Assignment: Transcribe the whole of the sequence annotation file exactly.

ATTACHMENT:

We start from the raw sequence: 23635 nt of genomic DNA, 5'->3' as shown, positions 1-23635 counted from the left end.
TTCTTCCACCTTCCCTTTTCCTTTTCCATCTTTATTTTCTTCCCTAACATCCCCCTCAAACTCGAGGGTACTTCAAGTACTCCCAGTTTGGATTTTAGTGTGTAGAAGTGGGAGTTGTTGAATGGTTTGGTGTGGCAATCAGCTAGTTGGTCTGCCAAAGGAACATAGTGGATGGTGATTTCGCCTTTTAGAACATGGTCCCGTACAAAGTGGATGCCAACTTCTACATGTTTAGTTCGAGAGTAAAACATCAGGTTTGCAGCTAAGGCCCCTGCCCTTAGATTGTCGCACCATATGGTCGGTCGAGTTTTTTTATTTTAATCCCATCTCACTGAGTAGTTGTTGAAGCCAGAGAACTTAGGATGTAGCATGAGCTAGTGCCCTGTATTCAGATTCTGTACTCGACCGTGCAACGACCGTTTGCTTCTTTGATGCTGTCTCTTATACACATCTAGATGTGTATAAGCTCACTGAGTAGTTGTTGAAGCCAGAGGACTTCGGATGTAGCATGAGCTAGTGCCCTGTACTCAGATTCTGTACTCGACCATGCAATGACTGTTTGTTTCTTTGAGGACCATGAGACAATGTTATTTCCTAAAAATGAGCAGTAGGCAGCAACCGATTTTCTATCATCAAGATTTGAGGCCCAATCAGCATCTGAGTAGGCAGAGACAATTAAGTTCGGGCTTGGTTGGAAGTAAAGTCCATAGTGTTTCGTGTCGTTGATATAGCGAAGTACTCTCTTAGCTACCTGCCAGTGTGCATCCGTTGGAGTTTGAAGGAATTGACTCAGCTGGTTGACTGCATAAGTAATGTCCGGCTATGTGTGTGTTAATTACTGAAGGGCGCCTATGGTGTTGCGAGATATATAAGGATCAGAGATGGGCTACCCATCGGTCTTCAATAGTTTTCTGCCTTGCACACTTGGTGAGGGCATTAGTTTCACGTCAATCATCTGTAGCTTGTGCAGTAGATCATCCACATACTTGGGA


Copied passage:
We start from the raw sequence: 23635 nt of genomic DNA, 5'->3' as shown, positions 1-23635 counted from the left end.
TTCTTCCACCTTCCCTTTTCCTTTTCCATCTTTATTTTCTTCCCTAACATCCCCCTCAAACTCGAGGGTACTTCAAGTACTCCCAGTTTGGATTTTAGTGTGTAGAAGTGGGAGTTGTTGAATGGTTTGGTGTGGCAATCAGCTAGTTGGTCTGCCAAAGGAACATAGTGGATGGTGATTTCGCCTTTTAGAACATGGTCCCGTACAAAGTGGATGCCAACTTCTACATGTTTAGTTCGAGAGTAAAACATCAGGTTTGCAGCTAAGGCCCCTGCCCTTAGATTGTCGCACCATATGGTCGGTCGAGTTTTTTTATTTTAATCCCATCTCACTGAGTAGTTGTTGAAGCCAGAGAACTTAGGATGTAGCATGAGCTAGTGCCCTGTATTCAGATTCTGTACTCGACCGTGCAACGACCGTTTGCTTCTTTGATGCTGTCTCTTATACACATCTAGATGTGTATAAGCTCACTGAGTAGTTGTTGAAGCCAGAGGACTTCGGATGTAGCATGAGCTAGTGCCCTGTACTCAGATTCTGTACTCGACCATGCAATGACTGTTTGTTTCTTTGAGGACCATGAGACAATGTTATTTCCTAAAAATGAGCAGTAGGCAGCAACCGATTTTCTATCATCAAGATTTGAGGCCCAATCAGCATCTGAGTAGGCAGAGACAATTAAGTTCGGGCTTGGTTGGAAGTAAAGTCCATAGTGTTTCGTGTCGTTGATATAGCGAAGTACTCTCTTAGCTACCTGCCAGTGTGCATCCGTTGGAGTTTGAAGGAATTGACTCAGCTGGTTGACTGCATAAGTAATGTCCGGCTATGTGTGTGTTAATTACTGAAGGGCGCCTATGGTGTTGCGAGATATATAAGGATCAGAGATGGGCTACCCATCGGTCTTCAATAGTTTTCTGCCTTGCACACTTGGTGAGGGCATTAGTTTCACGTCAATCATCTGTAGCTTGTGCAGTAGATCATCCACATACTTGGGA